For the Flyers, who have surrendered a league-worst 144 goals, could defensemen T.J. Brennan, Travis Sanheim or Robert Hagg be options? Brennan owns NHL experience, has 30 points and is a plus-10 with Lehigh Valley. Sanheim, a big and touted prospect, is also a plus-10 to go along with seven goals and 11 assists. And Hagg, a seasoned 21-year-old, is “just about NHL-ready,” according to Flyers assistant general manager Chris Pryor, via ESPN’s Craig Custance (see Future Flyers Report).
 
“The worst thing you can do is overreact when things aren’t going right and that’s not going to happen,” Hextall said. “But if we can find a way to make ourselves better, we will.”
 
Hextall’s biggest gripe with his current team is its dearth of mental fortitude.
 
“Right now we’re making a lot of mental mistakes and it’s killing us,” he said.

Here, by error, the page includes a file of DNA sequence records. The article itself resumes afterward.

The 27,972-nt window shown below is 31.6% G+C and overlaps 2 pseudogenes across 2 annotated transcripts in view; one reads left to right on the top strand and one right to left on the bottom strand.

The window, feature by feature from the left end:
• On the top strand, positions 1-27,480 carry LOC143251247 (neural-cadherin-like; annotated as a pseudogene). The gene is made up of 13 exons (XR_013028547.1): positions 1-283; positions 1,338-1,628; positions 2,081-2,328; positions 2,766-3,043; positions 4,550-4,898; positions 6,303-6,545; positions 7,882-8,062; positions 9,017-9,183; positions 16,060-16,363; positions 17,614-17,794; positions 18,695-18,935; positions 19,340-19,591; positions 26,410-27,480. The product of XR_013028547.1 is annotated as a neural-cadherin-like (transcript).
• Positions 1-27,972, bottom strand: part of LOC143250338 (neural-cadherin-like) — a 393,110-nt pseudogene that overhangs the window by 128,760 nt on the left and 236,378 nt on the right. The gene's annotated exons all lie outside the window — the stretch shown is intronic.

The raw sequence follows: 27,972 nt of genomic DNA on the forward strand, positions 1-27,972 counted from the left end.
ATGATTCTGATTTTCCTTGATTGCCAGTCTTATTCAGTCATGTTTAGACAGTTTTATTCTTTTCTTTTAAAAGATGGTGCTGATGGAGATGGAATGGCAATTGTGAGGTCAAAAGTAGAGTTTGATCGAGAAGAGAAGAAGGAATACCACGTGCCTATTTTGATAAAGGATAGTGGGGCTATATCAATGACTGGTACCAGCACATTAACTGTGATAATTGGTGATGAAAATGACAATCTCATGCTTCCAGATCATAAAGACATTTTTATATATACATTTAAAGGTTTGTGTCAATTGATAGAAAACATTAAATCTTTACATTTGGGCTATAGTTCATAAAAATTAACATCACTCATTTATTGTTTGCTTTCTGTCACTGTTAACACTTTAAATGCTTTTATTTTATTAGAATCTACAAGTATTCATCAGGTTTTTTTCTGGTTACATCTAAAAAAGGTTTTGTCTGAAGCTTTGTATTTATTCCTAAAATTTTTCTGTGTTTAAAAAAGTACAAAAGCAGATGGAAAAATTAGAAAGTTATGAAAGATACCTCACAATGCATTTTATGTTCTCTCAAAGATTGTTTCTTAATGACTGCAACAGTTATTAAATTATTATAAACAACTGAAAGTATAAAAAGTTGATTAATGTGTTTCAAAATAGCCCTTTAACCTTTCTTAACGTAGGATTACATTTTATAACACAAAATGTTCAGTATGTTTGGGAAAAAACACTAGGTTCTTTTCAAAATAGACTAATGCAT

And then it snowballs, Hextall said, which good teams prevent from happening.
 
“When things are going wrong, all of a sudden something happens and things tend to really go wrong,” he said. “That’s where we have to get better. Mentally we have to be better, have to be better. If something goes wrong, let’s move on. It happened a lot earlier in the year where things go wrong and we fought through it. Right now, the negative energy seems to be a landslide.”
 
Following the meltdown in Washington, players didn’t question the effort.
 
“We care,” Michael Del Zotto said. “No one likes losing. It’s not fun for anyone. But sometimes effort's not enough. Everyone wants to win in this league. It's a matter of execution. Whether it's offensively or defensively in all situations, we're not doing it.”